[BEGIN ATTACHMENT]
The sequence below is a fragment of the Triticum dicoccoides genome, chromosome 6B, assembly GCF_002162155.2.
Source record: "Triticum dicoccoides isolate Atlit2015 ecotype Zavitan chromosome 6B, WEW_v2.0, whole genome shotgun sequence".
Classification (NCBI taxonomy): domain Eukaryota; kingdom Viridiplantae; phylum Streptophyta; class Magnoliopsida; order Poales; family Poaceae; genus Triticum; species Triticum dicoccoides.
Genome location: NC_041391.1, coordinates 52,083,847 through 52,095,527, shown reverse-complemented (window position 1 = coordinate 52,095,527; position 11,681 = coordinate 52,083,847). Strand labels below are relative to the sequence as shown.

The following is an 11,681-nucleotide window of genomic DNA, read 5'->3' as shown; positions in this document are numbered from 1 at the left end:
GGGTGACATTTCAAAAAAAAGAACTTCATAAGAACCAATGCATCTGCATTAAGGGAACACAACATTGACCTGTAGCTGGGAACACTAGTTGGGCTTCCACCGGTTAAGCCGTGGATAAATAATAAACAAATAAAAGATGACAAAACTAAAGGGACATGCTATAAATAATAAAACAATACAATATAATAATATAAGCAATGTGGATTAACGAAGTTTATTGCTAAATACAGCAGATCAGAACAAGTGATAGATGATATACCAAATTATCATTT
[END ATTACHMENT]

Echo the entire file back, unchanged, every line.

The sequence below is a fragment of the Triticum dicoccoides genome, chromosome 6B, assembly GCF_002162155.2.
Source record: "Triticum dicoccoides isolate Atlit2015 ecotype Zavitan chromosome 6B, WEW_v2.0, whole genome shotgun sequence".
Classification (NCBI taxonomy): domain Eukaryota; kingdom Viridiplantae; phylum Streptophyta; class Magnoliopsida; order Poales; family Poaceae; genus Triticum; species Triticum dicoccoides.
Genome location: NC_041391.1, coordinates 52,083,847 through 52,095,527, shown reverse-complemented (window position 1 = coordinate 52,095,527; position 11,681 = coordinate 52,083,847). Strand labels below are relative to the sequence as shown.

The following is an 11,681-nucleotide window of genomic DNA, read 5'->3' as shown; positions in this document are numbered from 1 at the left end:
GGGTGACATTTCAAAAAAAAGAACTTCATAAGAACCAATGCATCTGCATTAAGGGAACACAACATTGACCTGTAGCTGGGAACACTAGTTGGGCTTCCACCGGTTAAGCCGTGGATAAATAATAAACAAATAAAAGATGACAAAACTAAAGGGACATGCTATAAATAATAAAACAATACAATATAATAATATAAGCAATGTGGATTAACGAAGTTTATTGCTAAATACAGCAGATCAGAACAAGTGATAGATGATATACCAAATTATCATTT